Repeatability In Question
Most critically, the research has thus far failed to meet criteria of repeatability in a well-known stem cell laboratory. Stanford University School of Medicine’s Irving L. Weissman, M.D., director of the Stanford Institute of Stem Cell Biology and Regenerative Medicine, said, “We found that every step of the way, we could not confirm the results of the Ratajczak group.”
In a nutshell, the Stanford investigators noted that they could not “find VSELs in mouse BM with any of the reported stem cell potentials, specifically for hematopoiesis. We found that: (1) most events within the ‘VSEL’ flow-cytometry gate had little DNA, and the cells corresponding to these events (2) could not form spheres, (3) did not express Oct4, and (4) could not differentiate into blood cells. These results provide a failure to confirm the existence of pluripotent VSELs.”
“Weissman’s evidence is a clincher—it is the end of the road for VSELs,” said Rüdiger Alt, head of research at Vita 34, a private bank for umbilical cord blood in Leipzig, Germany, who published research results last year that described the first failure to replicate claims for the cells.
Robin Smith, M.D., chairman and CEO at NeoStem, disagreed and compared the attacks on VSELs to setbacks suffered by Charles Darwin and Nicolaus Copernicus when they proposed their world-changing scientific theories.
As for Dr. Weissman, who presented some of the results published in the July 24 paper at an unrelated meeting of the Pontifical Academy of Sciences in Vatican City in April 2012, he says he was annoyed that representatives of the Catholic Church “act as if they don’t know the scientific data” and have continued to back VSELs.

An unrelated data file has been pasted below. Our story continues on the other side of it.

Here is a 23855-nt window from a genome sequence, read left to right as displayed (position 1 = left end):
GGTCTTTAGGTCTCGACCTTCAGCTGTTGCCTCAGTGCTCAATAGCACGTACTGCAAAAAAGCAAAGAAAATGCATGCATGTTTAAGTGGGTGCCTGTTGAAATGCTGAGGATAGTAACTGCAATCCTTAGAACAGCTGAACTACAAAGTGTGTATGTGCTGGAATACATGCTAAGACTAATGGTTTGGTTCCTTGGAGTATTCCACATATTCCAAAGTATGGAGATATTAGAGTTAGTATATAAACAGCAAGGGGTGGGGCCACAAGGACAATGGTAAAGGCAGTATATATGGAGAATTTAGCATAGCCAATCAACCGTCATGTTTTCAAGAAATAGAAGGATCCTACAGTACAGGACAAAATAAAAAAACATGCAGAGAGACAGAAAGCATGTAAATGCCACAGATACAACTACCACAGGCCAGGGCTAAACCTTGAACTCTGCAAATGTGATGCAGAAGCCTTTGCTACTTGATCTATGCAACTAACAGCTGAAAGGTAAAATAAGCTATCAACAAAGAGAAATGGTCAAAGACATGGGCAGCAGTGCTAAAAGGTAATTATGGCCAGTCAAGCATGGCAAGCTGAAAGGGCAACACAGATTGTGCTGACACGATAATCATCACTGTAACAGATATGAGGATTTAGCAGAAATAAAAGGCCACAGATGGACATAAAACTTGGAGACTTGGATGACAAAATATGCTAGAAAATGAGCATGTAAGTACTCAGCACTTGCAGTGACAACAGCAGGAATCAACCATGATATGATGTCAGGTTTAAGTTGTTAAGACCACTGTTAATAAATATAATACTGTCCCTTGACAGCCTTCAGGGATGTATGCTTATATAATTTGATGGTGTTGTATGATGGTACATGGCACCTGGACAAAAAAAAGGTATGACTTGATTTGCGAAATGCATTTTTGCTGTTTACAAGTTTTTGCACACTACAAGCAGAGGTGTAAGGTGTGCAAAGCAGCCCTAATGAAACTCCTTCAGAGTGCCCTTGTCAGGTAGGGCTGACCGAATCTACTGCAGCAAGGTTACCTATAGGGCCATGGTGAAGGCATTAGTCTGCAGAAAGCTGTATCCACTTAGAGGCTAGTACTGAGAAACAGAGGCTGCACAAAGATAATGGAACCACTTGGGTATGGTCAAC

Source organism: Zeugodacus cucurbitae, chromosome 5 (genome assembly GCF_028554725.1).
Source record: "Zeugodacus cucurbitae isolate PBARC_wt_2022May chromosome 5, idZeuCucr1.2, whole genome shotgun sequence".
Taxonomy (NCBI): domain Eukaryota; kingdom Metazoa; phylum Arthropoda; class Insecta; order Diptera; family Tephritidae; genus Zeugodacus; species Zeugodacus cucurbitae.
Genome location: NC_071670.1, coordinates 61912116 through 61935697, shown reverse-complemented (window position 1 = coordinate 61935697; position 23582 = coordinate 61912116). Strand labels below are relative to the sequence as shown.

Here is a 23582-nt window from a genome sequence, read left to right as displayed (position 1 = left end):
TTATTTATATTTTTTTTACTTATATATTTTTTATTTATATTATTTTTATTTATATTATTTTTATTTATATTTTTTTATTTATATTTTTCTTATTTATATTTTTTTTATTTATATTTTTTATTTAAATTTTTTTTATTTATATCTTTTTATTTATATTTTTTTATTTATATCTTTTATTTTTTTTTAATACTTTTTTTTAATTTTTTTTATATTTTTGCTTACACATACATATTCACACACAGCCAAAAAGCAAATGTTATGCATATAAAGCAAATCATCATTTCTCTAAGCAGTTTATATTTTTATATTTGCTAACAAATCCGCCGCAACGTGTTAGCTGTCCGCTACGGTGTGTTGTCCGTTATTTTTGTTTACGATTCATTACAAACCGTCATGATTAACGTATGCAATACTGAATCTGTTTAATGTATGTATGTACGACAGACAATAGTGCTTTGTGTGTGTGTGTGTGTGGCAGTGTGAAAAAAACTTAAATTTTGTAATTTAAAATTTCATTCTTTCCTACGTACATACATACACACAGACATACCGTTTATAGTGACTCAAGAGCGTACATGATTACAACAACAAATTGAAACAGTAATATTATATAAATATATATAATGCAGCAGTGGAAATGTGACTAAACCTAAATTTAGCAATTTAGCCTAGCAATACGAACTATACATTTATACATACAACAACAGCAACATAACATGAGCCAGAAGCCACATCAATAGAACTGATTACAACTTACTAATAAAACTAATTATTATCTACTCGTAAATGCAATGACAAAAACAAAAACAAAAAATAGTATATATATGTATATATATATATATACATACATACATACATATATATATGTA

But, work in the laboratory of Diane Krause, M.D., Ph.D., professor of laboratory medicine, cell biology, and of pathology and associate director, Yale Stem Cell Center, lends a modicum of support for the shadow cells if validated. Dr. Krause sent a post-doc to learn the technique for isolating the VSELs, and commented, “It was very challenging. We had to keep checking with Mariuscz on how to do things.” The team did succeed in isolating the cells from mouse BM, “coaxing” them into becoming endothelial cells, a cell type not normally expected to be derived from a BM cell precursor.
Specifically, Dr. Krause compared the level of BM derived epithelial cells after transplantation of VSELs, hematopoietic stem/progenitor cells, or other nonhematopoietic cells. VSELs, they said, clearly had the highest rate of epithelial cell formation in the lung. By transplanting VSELs from donor mice expressing H2B-GFP under a type 2 pneumocyte specific promoter, they showed that engraftment occurred by differentiation and not fusion, the investigators said. They noted that their paper is the first report of VSELs differentiating into an endodermal lineage in vivo, thereby potentially crossing germ layer lineages, and the data suggest that Oct4+ VSELs in the adult BM exhibit broad differentiation potential.
“I can only say that we manage to see these cells,” she says. “One of our postdocs went to the Ratajczak lab and learnt the technique properly.”
And the controversy will no doubt continue, as more labs try to validate the existence of VSELs and get them to differentiate. It would be good for everyone if they exist and eventually, become clinically useful. Most scientists agree that a lot more work is required to validate their existence and analyze their properties.
Meanwhile, on July 23, NeoStem announced NeoStem announced on that it will move its listing from NYSE MKT to the NASDAQ Capital Market effective with the start of trading on August 5, 2013. NeoStem will continue to trade under its existing ticker symbol “NBS”.
And according to Nature, NeoStem has expressed some caution in its recent statements about VSELs. In an email, NeoStem CEO Smith told Nature that the company “has studies in progress to determine, with robust data, whether or not VSELs have characteristics of pluripotent cells.”
This story has been corrected from an earlier version, which mistakenly referred to VSELs as VESLs. GEN regrets the error.
Do you think VSELs could be a viable alternative to embryonic stem cells?
Not sure; there needs to be more research